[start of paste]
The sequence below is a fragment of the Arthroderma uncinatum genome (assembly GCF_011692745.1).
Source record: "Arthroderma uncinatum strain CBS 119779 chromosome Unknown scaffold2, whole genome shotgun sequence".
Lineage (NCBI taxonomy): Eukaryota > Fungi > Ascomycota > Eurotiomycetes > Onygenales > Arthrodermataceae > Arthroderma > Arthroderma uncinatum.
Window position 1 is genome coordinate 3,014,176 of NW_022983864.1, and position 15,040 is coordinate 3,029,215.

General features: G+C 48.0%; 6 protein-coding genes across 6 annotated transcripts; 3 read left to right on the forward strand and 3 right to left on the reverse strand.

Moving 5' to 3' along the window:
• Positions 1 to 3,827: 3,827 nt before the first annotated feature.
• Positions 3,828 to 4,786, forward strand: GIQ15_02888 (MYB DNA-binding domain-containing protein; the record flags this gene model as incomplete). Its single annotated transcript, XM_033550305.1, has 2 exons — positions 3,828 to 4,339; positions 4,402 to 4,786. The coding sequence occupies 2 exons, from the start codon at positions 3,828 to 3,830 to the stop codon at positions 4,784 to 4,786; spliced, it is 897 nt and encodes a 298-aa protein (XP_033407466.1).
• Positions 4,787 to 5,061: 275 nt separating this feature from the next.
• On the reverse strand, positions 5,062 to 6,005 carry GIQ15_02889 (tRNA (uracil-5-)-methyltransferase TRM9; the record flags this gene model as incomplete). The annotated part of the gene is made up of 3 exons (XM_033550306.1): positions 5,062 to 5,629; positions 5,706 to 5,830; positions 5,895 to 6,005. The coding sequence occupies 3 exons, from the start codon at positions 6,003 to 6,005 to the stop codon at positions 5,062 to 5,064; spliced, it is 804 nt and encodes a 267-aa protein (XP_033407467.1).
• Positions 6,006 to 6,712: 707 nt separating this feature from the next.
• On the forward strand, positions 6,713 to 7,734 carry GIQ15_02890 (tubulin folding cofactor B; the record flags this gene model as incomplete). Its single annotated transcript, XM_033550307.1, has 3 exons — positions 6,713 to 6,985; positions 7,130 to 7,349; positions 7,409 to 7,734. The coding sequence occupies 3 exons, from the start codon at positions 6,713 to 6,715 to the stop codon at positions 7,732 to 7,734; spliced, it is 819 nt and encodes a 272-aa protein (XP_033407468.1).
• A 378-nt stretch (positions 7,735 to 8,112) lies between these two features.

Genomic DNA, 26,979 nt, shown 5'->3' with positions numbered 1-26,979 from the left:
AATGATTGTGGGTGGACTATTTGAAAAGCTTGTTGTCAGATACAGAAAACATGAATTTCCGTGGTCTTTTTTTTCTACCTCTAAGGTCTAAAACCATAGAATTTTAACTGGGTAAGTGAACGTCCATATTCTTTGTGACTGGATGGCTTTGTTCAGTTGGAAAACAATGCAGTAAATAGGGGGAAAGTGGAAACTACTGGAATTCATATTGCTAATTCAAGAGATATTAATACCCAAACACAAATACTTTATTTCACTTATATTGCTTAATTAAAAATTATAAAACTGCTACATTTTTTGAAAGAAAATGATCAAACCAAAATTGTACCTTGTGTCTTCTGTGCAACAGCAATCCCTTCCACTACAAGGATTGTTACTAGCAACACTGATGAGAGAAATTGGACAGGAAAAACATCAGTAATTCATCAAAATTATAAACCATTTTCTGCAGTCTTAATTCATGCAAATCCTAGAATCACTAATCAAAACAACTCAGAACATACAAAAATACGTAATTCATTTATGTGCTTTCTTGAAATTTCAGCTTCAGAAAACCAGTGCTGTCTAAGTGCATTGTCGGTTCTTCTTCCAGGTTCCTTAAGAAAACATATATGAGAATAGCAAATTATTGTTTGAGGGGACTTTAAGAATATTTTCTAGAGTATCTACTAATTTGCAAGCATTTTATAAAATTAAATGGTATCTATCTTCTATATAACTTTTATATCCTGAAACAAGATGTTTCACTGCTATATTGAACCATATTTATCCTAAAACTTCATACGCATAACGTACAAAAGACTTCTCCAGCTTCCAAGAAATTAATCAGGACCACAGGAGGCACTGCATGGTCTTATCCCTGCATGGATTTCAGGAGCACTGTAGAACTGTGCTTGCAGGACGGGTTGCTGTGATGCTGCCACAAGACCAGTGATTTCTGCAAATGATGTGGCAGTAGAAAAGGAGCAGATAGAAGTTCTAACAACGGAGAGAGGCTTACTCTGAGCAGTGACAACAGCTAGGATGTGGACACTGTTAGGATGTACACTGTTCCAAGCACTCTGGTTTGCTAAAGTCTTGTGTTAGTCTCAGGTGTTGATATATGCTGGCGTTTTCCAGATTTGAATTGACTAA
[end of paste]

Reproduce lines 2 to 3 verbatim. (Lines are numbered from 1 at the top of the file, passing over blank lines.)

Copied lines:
Source record: "Arthroderma uncinatum strain CBS 119779 chromosome Unknown scaffold2, whole genome shotgun sequence".
Lineage (NCBI taxonomy): Eukaryota > Fungi > Ascomycota > Eurotiomycetes > Onygenales > Arthrodermataceae > Arthroderma > Arthroderma uncinatum.